2. Eat in your home the first night. Bringing in food is just fine, since cooking would probably be difficult. But it’s important that you make this commitment to the space by having a meal there. Granted, you may be eating on the floor or sitting on boxes, but that’s no problem—-the house is grateful for your inclusive gesture.
  3. Ring the doorbell for the first few days, every time you walk into your new home. It establishes your presence and your ownership. Since the doorbell is typically by the front door, you’ll be activating that important entry on a regular basis. Plus, you’ll soon learn whether the doorbell works or not.

Making your move intentional and meaningful using a Feng Shui approach will establish a strong relationship with your new home—whether it’s a house, an apartment, a condo or a single room. Then, this new home can help you come home to yourself.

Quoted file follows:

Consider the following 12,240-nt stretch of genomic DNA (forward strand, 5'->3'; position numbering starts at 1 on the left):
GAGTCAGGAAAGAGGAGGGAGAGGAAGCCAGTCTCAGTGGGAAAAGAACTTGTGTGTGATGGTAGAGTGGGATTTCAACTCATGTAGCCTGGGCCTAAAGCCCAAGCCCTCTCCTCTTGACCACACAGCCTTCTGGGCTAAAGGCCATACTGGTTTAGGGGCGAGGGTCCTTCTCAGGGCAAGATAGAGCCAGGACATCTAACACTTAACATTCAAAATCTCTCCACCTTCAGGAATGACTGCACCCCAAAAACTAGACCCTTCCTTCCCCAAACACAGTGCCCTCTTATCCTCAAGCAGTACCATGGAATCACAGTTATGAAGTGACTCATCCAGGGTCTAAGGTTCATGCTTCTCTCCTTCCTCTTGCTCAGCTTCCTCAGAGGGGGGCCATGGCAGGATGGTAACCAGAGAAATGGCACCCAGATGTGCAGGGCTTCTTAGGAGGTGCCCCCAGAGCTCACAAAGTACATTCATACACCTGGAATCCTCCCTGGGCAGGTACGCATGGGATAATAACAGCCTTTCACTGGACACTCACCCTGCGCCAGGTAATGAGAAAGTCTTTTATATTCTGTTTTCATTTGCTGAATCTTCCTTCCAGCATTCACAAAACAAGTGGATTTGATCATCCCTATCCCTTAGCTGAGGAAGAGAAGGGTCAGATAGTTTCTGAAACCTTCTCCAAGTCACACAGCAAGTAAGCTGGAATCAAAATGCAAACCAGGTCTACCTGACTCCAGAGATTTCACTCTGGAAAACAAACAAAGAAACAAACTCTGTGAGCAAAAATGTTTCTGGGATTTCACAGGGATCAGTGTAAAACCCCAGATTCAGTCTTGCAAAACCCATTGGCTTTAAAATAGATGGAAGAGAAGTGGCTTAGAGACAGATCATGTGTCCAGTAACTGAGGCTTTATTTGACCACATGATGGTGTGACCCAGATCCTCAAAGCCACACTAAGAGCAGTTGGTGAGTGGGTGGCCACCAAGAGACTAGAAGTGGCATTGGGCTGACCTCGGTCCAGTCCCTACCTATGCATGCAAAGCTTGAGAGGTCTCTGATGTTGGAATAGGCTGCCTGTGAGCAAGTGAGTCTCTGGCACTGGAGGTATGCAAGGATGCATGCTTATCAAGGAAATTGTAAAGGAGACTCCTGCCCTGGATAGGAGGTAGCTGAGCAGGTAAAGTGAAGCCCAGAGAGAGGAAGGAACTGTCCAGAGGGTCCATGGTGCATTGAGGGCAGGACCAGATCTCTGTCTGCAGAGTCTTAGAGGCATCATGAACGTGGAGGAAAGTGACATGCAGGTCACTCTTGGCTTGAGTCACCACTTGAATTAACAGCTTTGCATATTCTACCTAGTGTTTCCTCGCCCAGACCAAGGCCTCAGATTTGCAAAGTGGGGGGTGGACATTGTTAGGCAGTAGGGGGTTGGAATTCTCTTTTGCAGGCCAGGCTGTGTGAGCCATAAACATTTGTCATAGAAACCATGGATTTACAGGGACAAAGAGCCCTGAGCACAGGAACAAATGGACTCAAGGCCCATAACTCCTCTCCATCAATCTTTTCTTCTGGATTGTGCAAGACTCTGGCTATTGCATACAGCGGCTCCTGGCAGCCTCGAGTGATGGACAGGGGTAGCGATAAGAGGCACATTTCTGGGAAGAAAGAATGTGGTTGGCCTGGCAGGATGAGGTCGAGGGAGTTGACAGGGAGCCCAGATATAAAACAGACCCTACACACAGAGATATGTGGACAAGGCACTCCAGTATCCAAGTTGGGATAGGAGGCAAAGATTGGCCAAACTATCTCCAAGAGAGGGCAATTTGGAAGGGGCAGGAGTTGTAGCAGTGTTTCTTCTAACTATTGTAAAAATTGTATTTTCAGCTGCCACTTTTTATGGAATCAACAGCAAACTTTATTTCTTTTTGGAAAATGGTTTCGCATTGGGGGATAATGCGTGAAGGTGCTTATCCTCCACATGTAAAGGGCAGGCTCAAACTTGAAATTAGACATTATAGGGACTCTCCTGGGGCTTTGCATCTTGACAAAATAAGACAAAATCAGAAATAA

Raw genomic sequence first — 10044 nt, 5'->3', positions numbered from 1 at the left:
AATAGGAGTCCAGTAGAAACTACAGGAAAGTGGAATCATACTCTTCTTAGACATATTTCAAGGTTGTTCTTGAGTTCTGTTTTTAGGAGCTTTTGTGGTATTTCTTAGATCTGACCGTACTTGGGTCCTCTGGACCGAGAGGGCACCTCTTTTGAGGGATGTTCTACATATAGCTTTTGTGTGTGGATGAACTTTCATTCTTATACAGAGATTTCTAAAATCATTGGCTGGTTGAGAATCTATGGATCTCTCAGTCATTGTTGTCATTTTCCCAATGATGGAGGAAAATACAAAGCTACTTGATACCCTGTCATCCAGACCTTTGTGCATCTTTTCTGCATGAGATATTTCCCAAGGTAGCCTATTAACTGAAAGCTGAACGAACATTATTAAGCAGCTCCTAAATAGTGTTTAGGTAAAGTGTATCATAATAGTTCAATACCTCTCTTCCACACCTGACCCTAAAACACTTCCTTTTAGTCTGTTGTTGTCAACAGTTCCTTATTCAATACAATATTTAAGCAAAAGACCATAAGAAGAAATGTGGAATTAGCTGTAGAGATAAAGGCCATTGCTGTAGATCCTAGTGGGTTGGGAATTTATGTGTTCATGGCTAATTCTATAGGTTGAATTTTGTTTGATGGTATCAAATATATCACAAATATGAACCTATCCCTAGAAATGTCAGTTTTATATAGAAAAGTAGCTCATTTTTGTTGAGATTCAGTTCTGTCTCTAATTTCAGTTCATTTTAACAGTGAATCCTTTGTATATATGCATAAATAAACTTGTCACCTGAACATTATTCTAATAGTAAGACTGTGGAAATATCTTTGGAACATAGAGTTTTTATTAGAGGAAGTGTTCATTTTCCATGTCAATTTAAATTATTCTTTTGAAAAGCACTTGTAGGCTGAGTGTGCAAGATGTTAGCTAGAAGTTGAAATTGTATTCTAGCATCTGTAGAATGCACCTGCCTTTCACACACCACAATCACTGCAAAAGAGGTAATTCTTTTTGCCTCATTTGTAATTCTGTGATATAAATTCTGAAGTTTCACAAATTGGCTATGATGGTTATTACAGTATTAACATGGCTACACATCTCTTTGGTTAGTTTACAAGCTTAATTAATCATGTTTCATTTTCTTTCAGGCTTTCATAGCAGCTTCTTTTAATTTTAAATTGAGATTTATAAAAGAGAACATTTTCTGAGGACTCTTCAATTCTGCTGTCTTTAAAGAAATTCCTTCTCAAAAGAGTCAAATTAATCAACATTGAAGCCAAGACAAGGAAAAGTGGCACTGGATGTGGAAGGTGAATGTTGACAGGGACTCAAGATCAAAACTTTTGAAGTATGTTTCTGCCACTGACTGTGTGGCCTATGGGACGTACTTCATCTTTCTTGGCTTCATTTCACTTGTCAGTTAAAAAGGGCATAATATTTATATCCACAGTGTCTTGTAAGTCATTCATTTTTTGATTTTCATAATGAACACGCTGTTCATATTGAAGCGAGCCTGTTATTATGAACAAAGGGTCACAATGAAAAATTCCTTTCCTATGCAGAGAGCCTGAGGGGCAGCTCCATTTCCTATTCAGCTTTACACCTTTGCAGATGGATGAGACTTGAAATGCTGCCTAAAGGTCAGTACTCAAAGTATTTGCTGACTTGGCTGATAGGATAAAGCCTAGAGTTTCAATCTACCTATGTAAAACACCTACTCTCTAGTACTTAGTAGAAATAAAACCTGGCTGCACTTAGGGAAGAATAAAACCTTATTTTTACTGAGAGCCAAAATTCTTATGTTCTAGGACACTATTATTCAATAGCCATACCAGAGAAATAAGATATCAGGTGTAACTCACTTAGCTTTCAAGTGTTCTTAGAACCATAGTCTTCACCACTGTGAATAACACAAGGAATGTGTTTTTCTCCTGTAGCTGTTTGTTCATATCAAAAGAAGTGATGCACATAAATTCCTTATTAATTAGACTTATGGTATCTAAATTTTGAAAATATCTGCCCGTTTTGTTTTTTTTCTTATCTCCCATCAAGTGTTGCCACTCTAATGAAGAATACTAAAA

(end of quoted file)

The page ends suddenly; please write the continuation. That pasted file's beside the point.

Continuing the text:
Medical Feng Shui: Setting Up a Clinic for Balance

Clinic Lobby

FREE Webinar

Thursday, November 12, 2015

7 p.m. Central

 

Carole HyderWe talked to the owner/director of a medical clinic in St. Paul. This is as close to shadowing a live appointment that you’ll get (unless you’ve been through our certification program).

Attendees heard how Carole Hyder worked with her client to ensure good flow and harmony to create an environment for business success. They also heard how her client, Dr. PaFoua Yang interpreted and implemented suggestions.

This was a not-to-be-missed opportunity! Utilizing webinar technology, attendees were able to hear about and see through photos the Feng Shui adjustments that were implemented.

Webinar was recorded.

Watch it Here

 

*Qualifies as 1 credit towards re-certification for graduates.

Feng Shui is for the Dogs…and Cats and Other Animals!

Ella -Then

Then

Ella

and Now

By Lisa Janusz